A Good Day On The Water
On The Shoulders Of Giants With Andrew Curtis.
Typically, when I go fishing, I like to catch fish.
That day, my better judgement was trying to convince me to choose another activity. All the cows were lying down. The wind was whipping. A storm was rapidly approaching. The water in the pond was cold and overflowing from recent heavy rains. And there would be five people in a 10-foot jon boat without a motor. Let’s just say that I was not very optimistic about our fishing expectations. But I had made a promise to go fishing.
When we got to the pond and flipped the boat over to load our tackle in, the three young boys began catching roly polies to put in a jar. Next, they grabbed their little nets and splashed around attempting to scoop some minnows. They were already having a blast.
Three little boys, my friend, and I hopped into the small boat to discover a mouse that crept out from under a seat to investigate the noise. My son, Grayson, quickly nabbed the tiny critter in his net. The mouse immediately jumped out of the net and scurried under a seat again which entertained the boys immensely.
I shoved off, paddling against the strong wind AND against the boys who were paddling in the opposite direction from my strokes. I did mention that there were five people in a 10-foot jonboat, right? Between the paddles waving around, the splashing water, the wind whipping, and several fishing lines out, my friend and I spent more time untangling lines than anything else… except when we were blown into a wasp nest. Then we were fighting desperately to get away from the angry swarm. Thunder in the distance grew louder and louder. Lines were still tangled every which a way. The wind picked up into gusts that nearly blew us back to the other end of the pond, right back toward the angry wasps. But the boys saw no danger… only adventure.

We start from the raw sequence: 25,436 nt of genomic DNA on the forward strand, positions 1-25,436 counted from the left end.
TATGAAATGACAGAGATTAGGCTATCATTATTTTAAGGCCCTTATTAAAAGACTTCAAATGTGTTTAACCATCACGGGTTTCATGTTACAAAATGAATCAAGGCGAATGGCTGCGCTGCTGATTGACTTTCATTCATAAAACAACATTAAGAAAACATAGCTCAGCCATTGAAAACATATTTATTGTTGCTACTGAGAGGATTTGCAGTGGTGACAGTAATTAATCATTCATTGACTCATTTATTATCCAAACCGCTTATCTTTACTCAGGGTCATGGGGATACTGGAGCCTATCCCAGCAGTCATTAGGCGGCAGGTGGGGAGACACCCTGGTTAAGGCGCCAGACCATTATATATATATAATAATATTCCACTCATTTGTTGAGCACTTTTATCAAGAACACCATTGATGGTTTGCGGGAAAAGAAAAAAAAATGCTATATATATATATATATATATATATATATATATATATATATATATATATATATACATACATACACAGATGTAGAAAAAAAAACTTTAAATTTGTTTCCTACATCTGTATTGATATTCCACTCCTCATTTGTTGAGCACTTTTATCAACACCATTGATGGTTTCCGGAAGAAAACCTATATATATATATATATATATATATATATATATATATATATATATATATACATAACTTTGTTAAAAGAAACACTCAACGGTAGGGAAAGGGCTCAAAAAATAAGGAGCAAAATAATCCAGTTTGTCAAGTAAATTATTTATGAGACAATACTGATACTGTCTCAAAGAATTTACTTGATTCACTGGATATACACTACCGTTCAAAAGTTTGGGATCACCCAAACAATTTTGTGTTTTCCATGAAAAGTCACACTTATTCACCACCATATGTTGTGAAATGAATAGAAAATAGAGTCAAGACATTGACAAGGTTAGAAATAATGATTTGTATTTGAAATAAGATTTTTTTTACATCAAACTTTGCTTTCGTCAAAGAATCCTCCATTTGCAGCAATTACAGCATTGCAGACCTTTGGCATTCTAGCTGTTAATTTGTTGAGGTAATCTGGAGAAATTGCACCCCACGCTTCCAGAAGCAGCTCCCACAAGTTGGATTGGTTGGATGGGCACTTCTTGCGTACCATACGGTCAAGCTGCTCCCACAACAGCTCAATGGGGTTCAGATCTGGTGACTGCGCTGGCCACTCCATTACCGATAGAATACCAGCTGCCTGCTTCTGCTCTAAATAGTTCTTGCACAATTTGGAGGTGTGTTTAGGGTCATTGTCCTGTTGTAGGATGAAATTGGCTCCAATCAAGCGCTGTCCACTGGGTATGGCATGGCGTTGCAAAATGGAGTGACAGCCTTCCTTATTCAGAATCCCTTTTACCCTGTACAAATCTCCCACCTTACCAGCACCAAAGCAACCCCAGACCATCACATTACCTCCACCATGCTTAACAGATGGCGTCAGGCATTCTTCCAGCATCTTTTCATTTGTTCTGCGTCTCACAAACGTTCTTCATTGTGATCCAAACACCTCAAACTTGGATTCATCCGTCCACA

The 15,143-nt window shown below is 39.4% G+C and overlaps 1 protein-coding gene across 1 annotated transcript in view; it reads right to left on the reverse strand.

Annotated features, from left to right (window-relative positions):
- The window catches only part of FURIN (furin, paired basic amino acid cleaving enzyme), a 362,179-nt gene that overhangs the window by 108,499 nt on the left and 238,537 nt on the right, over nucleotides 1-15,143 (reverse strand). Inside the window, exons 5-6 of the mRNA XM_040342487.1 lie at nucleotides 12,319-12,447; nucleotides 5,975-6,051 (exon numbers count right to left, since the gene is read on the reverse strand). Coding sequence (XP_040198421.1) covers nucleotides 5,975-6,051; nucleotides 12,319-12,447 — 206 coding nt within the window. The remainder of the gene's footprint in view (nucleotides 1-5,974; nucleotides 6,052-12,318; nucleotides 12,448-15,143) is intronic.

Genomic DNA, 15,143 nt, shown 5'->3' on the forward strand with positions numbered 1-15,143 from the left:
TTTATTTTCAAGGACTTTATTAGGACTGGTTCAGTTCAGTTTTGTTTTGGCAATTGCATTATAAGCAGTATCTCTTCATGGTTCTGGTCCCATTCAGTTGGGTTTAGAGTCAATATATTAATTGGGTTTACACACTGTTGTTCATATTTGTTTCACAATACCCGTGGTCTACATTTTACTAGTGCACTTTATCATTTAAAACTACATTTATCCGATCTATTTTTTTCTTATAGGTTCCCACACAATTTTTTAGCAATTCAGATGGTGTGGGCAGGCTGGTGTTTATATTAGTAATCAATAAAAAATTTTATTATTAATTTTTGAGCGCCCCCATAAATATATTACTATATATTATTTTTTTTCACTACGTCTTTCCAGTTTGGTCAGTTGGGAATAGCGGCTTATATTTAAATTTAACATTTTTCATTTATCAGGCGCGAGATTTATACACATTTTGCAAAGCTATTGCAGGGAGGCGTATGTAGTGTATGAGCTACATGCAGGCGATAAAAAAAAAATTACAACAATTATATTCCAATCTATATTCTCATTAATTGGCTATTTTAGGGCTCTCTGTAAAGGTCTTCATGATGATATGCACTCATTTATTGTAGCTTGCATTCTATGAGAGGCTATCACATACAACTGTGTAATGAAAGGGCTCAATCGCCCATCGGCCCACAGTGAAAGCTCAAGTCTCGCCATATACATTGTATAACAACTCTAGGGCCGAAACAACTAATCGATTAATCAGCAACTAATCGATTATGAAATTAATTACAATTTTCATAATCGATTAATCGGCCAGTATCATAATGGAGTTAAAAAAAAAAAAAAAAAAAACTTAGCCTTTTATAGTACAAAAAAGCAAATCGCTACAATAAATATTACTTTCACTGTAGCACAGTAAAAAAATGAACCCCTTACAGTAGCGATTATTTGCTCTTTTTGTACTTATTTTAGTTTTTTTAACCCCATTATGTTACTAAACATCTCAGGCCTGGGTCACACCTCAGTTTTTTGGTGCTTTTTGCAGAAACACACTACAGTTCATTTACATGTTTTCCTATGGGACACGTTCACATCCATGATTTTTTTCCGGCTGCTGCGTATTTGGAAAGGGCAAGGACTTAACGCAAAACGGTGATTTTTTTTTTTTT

At one point, exhausted from all the paddling, I looked at the kids. All three boys were laughing, splashing, casting, reeling, tangling lines, just having a ball. I had given up on the idea of catching any fish that day, but it didn’t seem to matter to the kids. All they wanted was to be out on the water with their daddies, just enjoying the day. That’s a lesson to make a grown-up stop and think a little bit: seeing life through the eyes of a child again. We’ve all been there, and yet, we tend to forget as we age; we forget what life is all about.
I love to send my friends pictures of “successful” hunting and fishing trips, of the animals I have killed and of the fish I have caught, but that day I would have none of those. What I would have is pictures of three little boys in a boat, just enjoying the moments around them. They weren’t worried about tomorrow or, for that matter, even the next hour.
When we pulled the boat back onto land, we had nothing tangible to show for our efforts, but the boys talked as if it had been the best fishing trip of their lives. Perhaps it was, merely for the fact that it was their next one, with people they love.
We are all busy in life, but that is a poor excuse not to pursue our outdoor passions and to share what we know with the next generations. I had my mentors, my giants, who took the time to take me outdoors, no matter if the fish were biting or the deer were moving. I fell in love with it all because of those people who were patient with the process, who didn’t mind untangling lines in stormy weather while swatting away angry wasps just so that I could be out doing what I loved.
To this day when I think back on all those wonderful fishing trips of my youth, many trips in which we didn’t catch a thing, I can honestly say that I don’t remember a bad day.
That night after fishing, I asked my two boys if they had fun. Nodding their heads enthusiastically, they replied excitedly, “Can we go fishing tomorrow?!”
Yep, that was a good day on the water.